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Mastering the microstructure development in semi-crystalline materials is essential to understand, predict and improve the performance of a polymeric product

Research profile

Stan Looijmans is an Assistant Professor in the Processing & Performance of Materials group at Eindhoven University of Technology (TU/e). The scope of his research is bridging the gap between processing-induced structure formation and (micro)mechanical properties. The viscoelastic nature of polymer melts results in rich morphologies when semi-crystalline systems are processed by extrusion or injection molding. By tuning the crystallization conditions, the stiffness, strength, impact or wear resistance can be varied over several orders of magnitude. Key topics are the quantification of structure at the nanoscale using synchrotron x-ray and infrared radiation, the development of microscale mechanical testing methods and the numerical simulation of both the crystallization process and the local mechanical response of the resulting microstructure. Other areas of interest include crystallization in additive manufacturing processes, structure formation at extreme conditions (high pressure and temperature), micromechanical testing of fiber-reinforced composites and contact mechanics. The joint aim is to be able to predict local failure in semi-crystalline structures.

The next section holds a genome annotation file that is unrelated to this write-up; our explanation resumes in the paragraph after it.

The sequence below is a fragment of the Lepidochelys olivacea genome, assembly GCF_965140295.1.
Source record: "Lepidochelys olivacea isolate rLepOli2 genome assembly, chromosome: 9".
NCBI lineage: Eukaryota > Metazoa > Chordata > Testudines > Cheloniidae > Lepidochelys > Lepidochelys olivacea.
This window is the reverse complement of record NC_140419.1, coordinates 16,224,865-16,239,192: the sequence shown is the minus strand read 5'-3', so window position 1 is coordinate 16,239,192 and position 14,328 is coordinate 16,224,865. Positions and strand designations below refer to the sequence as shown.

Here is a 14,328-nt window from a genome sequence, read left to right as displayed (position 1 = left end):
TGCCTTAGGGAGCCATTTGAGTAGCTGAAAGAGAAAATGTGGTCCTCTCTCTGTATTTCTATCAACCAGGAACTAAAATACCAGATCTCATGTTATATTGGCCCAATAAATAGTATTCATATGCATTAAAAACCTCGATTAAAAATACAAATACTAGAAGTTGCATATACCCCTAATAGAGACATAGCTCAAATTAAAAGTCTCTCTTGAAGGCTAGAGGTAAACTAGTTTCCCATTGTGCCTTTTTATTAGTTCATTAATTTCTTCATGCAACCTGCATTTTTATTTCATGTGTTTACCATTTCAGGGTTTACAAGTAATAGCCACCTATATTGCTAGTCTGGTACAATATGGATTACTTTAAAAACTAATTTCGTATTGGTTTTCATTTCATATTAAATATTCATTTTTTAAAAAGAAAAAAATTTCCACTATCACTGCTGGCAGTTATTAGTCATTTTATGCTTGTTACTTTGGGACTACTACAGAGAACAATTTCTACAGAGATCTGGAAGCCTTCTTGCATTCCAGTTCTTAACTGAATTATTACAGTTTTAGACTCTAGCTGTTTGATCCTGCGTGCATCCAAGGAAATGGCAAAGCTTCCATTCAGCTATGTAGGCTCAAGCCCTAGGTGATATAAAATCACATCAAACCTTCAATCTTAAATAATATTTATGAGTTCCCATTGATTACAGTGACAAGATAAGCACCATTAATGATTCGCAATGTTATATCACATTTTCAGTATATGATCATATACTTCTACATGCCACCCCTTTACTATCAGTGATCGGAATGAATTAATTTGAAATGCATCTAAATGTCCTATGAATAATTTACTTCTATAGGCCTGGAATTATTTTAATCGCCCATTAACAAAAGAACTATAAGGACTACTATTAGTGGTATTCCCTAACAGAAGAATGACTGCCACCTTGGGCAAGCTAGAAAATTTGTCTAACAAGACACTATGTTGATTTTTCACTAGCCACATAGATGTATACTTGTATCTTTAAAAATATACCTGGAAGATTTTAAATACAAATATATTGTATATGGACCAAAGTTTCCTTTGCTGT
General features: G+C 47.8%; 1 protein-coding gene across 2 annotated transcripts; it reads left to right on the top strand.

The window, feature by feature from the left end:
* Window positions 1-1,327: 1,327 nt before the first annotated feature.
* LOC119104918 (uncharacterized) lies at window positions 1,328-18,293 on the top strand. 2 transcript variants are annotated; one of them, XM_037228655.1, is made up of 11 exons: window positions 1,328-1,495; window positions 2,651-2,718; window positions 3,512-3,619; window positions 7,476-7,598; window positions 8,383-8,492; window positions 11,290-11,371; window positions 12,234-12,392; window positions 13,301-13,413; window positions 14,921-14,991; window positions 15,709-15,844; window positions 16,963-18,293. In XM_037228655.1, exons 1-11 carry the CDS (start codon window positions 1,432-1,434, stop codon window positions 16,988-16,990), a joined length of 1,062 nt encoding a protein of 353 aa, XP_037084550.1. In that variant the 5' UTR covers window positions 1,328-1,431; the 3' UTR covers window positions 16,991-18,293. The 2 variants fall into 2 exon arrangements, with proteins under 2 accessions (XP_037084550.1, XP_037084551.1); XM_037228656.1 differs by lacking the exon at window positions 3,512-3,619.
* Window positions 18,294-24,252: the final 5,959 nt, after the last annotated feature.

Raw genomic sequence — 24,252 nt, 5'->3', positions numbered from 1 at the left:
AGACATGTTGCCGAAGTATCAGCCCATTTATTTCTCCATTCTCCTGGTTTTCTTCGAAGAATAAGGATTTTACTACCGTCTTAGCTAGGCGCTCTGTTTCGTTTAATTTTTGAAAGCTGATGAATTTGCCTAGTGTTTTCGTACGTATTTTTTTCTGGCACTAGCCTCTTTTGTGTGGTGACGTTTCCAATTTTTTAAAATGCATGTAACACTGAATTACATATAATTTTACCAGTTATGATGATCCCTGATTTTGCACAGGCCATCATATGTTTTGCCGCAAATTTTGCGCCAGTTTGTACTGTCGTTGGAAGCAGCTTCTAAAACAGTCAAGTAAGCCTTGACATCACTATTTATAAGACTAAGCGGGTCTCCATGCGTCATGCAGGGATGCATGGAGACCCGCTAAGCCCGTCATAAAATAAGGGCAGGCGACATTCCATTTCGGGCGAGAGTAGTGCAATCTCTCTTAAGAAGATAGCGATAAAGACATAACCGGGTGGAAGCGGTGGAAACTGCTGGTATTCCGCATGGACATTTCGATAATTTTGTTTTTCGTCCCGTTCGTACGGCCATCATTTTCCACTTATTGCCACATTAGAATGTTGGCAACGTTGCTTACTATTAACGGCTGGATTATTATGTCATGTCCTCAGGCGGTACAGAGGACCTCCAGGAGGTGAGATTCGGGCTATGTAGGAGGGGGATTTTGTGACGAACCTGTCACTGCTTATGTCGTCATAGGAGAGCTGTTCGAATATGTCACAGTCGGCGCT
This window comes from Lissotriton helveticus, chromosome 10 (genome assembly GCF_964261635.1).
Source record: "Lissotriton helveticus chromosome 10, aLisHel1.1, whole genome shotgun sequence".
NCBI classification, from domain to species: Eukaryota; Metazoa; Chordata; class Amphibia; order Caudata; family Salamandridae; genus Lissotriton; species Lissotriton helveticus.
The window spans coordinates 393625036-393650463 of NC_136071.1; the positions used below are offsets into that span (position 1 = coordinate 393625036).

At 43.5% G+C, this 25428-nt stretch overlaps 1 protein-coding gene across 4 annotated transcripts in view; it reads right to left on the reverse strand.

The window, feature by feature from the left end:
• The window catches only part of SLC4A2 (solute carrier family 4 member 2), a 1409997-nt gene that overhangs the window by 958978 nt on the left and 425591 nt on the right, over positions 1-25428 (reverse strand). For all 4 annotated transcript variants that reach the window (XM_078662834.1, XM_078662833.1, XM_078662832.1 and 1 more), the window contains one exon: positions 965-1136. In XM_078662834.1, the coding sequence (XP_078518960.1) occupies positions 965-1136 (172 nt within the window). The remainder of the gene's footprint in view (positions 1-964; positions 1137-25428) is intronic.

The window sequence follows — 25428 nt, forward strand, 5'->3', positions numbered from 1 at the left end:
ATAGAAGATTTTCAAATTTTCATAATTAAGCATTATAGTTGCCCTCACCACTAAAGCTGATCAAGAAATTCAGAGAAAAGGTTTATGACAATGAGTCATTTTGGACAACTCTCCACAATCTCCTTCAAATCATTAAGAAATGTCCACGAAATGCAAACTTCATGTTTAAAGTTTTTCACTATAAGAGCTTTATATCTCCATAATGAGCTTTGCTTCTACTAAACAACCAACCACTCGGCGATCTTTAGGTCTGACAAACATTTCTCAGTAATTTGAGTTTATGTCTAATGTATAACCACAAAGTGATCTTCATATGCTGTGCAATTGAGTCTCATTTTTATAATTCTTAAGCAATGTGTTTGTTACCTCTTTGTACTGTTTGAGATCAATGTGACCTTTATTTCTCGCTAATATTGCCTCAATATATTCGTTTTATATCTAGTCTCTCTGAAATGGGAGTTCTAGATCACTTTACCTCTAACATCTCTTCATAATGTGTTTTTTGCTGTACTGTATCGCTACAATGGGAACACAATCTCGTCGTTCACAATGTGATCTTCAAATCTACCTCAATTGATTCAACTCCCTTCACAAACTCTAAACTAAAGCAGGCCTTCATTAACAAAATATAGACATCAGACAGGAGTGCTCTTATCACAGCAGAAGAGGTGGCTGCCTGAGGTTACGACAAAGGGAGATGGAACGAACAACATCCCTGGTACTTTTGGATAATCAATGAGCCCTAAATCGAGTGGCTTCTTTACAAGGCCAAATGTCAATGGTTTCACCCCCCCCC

Academic background

Stan Looijmans obtained both his BSc and MSc degree (with great appreciation) at the TU/e department of Mechanical Engineering, working on the contact mechanics of thermoplastic and thermoset polymers. His thesis, entitled “Contact mechanics of isotactic polypropylene” highlights the importance of absolute control over the processing history of such materials, as minor changes in the intrinsic response may lead to a substantial reduction in the wear resistance. During his studies, Stan joined the semi-crystalline polymers group at the Università degli studi di Genova (UniGe), where he experimentally quantified an anomalous nucleation phenomenon that is often observed in polypropylene. Stan enrolled as a doctoral candidate at the TU/e in 2018 and defended his doctoral thesis entitled "Adhesion-modified polypropylene composites: a sticky situation" in 2023. He systematically assessed the intricate interplay between processing, resulting microstructure, and subsequent mechanical performance of fiber-reinforced polypropylene composites. As of July 2023 he continued his work as Assistant Professor in the Processing & Performance of Materials group within the Department of Mechanical Engineering (TU/e). 


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